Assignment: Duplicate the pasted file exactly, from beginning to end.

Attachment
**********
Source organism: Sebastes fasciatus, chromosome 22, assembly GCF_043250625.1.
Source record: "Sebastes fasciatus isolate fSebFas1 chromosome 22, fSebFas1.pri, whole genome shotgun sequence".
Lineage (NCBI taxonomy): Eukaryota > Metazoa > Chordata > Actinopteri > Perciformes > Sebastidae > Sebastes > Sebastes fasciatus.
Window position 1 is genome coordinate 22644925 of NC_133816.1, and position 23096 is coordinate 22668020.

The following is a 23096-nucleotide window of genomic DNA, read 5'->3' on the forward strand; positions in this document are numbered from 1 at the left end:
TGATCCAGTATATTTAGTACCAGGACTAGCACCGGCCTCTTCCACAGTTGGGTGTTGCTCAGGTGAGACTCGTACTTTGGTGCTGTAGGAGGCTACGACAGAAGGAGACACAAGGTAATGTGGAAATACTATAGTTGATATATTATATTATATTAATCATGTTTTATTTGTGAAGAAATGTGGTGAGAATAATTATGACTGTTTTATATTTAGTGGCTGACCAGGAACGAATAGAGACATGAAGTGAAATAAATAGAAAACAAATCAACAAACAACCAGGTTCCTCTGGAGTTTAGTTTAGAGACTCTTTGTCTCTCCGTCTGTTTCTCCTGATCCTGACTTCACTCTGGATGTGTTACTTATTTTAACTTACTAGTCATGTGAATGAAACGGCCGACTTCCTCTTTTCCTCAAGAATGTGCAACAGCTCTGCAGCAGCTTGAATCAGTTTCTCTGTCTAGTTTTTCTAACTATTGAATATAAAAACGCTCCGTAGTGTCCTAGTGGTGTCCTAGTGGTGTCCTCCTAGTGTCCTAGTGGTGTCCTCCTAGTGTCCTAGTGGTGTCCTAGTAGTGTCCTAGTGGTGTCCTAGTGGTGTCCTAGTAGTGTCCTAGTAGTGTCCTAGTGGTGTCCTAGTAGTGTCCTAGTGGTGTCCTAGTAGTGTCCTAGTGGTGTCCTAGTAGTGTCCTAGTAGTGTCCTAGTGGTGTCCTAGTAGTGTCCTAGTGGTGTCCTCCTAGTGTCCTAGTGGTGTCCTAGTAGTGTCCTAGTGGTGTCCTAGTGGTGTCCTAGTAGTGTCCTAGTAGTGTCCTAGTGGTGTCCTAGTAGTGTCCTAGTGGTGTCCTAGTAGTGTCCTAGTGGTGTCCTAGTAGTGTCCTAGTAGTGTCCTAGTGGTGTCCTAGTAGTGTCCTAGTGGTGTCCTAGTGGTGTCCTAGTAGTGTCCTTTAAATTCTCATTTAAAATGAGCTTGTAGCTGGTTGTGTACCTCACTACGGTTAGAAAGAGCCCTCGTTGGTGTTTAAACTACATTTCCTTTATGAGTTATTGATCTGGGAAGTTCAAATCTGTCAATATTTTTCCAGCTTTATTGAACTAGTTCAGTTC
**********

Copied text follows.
Source organism: Sebastes fasciatus, chromosome 22, assembly GCF_043250625.1.
Source record: "Sebastes fasciatus isolate fSebFas1 chromosome 22, fSebFas1.pri, whole genome shotgun sequence".
Lineage (NCBI taxonomy): Eukaryota > Metazoa > Chordata > Actinopteri > Perciformes > Sebastidae > Sebastes > Sebastes fasciatus.
Window position 1 is genome coordinate 22644925 of NC_133816.1, and position 23096 is coordinate 22668020.

The following is a 23096-nucleotide window of genomic DNA, read 5'->3' on the forward strand; positions in this document are numbered from 1 at the left end:
TGATCCAGTATATTTAGTACCAGGACTAGCACCGGCCTCTTCCACAGTTGGGTGTTGCTCAGGTGAGACTCGTACTTTGGTGCTGTAGGAGGCTACGACAGAAGGAGACACAAGGTAATGTGGAAATACTATAGTTGATATATTATATTATATTAATCATGTTTTATTTGTGAAGAAATGTGGTGAGAATAATTATGACTGTTTTATATTTAGTGGCTGACCAGGAACGAATAGAGACATGAAGTGAAATAAATAGAAAACAAATCAACAAACAACCAGGTTCCTCTGGAGTTTAGTTTAGAGACTCTTTGTCTCTCCGTCTGTTTCTCCTGATCCTGACTTCACTCTGGATGTGTTACTTATTTTAACTTACTAGTCATGTGAATGAAACGGCCGACTTCCTCTTTTCCTCAAGAATGTGCAACAGCTCTGCAGCAGCTTGAATCAGTTTCTCTGTCTAGTTTTTCTAACTATTGAATATAAAAACGCTCCGTAGTGTCCTAGTGGTGTCCTAGTGGTGTCCTCCTAGTGTCCTAGTGGTGTCCTCCTAGTGTCCTAGTGGTGTCCTAGTAGTGTCCTAGTGGTGTCCTAGTGGTGTCCTAGTAGTGTCCTAGTAGTGTCCTAGTGGTGTCCTAGTAGTGTCCTAGTGGTGTCCTAGTAGTGTCCTAGTGGTGTCCTAGTAGTGTCCTAGTAGTGTCCTAGTGGTGTCCTAGTAGTGTCCTAGTGGTGTCCTCCTAGTGTCCTAGTGGTGTCCTAGTAGTGTCCTAGTGGTGTCCTAGTGGTGTCCTAGTAGTGTCCTAGTAGTGTCCTAGTGGTGTCCTAGTAGTGTCCTAGTGGTGTCCTAGTAGTGTCCTAGTGGTGTCCTAGTAGTGTCCTAGTAGTGTCCTAGTGGTGTCCTAGTAGTGTCCTAGTGGTGTCCTAGTGGTGTCCTAGTAGTGTCCTTTAAATTCTCATTTAAAATGAGCTTGTAGCTGGTTGTGTACCTCACTACGGTTAGAAAGAGCCCTCGTTGGTGTTTAAACTACATTTCCTTTATGAGTTATTGATCTGGGAAGTTCAAATCTGTCAATATTTTTCCAGCTTTATTGAACTAGTTCAGTTC